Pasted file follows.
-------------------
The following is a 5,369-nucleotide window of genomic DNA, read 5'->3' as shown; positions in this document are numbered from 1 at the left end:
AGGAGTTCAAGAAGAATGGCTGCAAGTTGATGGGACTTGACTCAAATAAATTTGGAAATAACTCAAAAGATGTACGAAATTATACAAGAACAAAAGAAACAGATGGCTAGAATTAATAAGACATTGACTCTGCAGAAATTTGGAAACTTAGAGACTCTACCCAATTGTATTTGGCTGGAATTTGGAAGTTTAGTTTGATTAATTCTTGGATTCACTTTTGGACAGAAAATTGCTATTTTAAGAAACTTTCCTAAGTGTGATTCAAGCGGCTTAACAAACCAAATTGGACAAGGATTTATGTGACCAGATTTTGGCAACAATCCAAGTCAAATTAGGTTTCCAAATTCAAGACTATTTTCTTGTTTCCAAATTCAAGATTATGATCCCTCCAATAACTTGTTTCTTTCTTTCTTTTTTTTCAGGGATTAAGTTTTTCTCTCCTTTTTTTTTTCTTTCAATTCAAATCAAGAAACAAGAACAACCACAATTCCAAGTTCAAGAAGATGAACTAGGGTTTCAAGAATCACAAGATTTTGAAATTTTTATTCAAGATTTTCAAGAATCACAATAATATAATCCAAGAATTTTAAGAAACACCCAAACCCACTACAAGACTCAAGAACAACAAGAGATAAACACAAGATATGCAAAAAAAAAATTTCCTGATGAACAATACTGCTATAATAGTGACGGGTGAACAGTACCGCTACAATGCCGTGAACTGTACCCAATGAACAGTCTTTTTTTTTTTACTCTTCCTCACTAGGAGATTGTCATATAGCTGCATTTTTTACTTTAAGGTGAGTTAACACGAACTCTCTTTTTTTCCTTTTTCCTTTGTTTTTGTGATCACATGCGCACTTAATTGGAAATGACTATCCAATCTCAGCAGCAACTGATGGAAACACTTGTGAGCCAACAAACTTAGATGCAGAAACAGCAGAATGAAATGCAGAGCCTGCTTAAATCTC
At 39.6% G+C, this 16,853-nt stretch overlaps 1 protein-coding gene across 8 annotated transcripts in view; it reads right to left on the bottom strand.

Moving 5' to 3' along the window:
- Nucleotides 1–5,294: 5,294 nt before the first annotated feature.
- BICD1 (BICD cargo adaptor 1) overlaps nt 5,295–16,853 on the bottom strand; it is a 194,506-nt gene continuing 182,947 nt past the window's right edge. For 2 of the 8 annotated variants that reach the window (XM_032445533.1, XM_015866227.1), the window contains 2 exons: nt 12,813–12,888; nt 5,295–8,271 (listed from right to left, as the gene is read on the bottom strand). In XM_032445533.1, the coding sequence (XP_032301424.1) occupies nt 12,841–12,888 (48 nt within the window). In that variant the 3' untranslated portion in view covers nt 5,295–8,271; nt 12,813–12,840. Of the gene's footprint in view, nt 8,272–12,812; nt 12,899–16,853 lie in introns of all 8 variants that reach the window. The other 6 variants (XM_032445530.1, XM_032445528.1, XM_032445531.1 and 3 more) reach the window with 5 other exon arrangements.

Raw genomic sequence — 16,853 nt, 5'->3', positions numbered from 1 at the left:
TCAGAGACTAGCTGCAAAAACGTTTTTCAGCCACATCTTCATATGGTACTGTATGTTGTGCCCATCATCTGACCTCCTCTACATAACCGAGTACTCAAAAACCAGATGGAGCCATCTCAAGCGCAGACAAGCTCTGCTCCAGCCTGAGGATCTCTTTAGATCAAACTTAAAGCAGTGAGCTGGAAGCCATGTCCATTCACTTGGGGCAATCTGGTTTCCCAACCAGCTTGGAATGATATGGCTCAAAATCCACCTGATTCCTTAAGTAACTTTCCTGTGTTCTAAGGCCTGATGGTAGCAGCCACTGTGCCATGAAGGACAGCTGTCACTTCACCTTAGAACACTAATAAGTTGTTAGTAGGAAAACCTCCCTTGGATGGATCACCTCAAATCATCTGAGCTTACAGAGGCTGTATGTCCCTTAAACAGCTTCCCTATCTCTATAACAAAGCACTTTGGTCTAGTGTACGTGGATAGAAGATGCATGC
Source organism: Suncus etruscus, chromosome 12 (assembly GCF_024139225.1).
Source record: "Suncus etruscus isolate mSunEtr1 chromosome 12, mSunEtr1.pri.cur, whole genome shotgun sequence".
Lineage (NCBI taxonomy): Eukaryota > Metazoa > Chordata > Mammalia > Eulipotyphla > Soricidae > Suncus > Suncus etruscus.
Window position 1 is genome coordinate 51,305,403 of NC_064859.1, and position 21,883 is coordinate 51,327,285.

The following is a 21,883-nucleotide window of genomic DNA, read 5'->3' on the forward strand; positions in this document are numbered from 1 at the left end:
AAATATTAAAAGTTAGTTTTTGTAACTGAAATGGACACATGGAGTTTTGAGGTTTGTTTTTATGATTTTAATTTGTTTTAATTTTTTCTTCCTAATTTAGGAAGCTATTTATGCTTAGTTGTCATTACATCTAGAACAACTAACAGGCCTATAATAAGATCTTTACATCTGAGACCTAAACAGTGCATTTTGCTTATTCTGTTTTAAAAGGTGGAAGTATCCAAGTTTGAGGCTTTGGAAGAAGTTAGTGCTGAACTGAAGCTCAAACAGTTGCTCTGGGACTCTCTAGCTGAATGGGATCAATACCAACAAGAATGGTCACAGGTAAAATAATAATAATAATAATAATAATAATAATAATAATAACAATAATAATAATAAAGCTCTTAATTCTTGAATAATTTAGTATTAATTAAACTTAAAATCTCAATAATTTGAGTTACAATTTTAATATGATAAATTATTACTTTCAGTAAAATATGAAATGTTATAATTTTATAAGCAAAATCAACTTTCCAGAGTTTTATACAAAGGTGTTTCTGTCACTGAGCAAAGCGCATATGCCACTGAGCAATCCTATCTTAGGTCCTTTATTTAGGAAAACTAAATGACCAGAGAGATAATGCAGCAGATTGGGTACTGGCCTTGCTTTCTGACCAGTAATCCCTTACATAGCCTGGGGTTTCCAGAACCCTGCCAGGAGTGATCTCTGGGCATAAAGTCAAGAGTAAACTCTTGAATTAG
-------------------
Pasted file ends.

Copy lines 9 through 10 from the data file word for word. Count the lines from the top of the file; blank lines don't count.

Source organism: Suncus etruscus, chromosome 12 (assembly GCF_024139225.1).
Source record: "Suncus etruscus isolate mSunEtr1 chromosome 12, mSunEtr1.pri.cur, whole genome shotgun sequence".